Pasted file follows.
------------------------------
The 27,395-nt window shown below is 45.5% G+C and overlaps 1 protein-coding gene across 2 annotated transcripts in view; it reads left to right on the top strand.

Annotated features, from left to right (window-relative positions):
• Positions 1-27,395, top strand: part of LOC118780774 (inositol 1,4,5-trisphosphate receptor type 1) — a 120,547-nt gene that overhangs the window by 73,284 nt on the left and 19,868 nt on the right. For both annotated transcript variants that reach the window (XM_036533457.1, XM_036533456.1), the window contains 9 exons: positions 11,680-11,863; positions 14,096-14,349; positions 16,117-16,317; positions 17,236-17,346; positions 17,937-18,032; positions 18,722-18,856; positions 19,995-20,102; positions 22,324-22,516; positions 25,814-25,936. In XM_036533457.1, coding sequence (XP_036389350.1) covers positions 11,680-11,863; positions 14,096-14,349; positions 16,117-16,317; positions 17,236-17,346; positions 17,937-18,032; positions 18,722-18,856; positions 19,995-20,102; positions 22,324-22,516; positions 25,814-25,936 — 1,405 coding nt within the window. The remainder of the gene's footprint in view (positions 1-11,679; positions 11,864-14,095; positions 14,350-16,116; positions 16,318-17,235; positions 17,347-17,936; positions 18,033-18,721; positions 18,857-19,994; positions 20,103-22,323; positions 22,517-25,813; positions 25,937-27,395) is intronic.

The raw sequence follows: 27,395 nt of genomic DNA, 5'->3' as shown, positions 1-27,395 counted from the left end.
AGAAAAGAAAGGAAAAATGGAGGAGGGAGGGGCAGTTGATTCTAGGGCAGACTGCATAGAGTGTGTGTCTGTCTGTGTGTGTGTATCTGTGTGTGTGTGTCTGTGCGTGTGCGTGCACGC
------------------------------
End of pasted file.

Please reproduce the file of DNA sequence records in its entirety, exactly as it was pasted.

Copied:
The 27,395-nt window shown below is 45.5% G+C and overlaps 1 protein-coding gene across 2 annotated transcripts in view; it reads left to right on the top strand.

Annotated features, from left to right (window-relative positions):
• Positions 1-27,395, top strand: part of LOC118780774 (inositol 1,4,5-trisphosphate receptor type 1) — a 120,547-nt gene that overhangs the window by 73,284 nt on the left and 19,868 nt on the right. For both annotated transcript variants that reach the window (XM_036533457.1, XM_036533456.1), the window contains 9 exons: positions 11,680-11,863; positions 14,096-14,349; positions 16,117-16,317; positions 17,236-17,346; positions 17,937-18,032; positions 18,722-18,856; positions 19,995-20,102; positions 22,324-22,516; positions 25,814-25,936. In XM_036533457.1, coding sequence (XP_036389350.1) covers positions 11,680-11,863; positions 14,096-14,349; positions 16,117-16,317; positions 17,236-17,346; positions 17,937-18,032; positions 18,722-18,856; positions 19,995-20,102; positions 22,324-22,516; positions 25,814-25,936 — 1,405 coding nt within the window. The remainder of the gene's footprint in view (positions 1-11,679; positions 11,864-14,095; positions 14,350-16,116; positions 16,318-17,235; positions 17,347-17,936; positions 18,033-18,721; positions 18,857-19,994; positions 20,103-22,323; positions 22,517-25,813; positions 25,937-27,395) is intronic.

The raw sequence follows: 27,395 nt of genomic DNA, 5'->3' as shown, positions 1-27,395 counted from the left end.
AGAAAAGAAAGGAAAAATGGAGGAGGGAGGGGCAGTTGATTCTAGGGCAGACTGCATAGAGTGTGTGTCTGTCTGTGTGTGTGTATCTGTGTGTGTGTGTCTGTGCGTGTGCGTGCACGC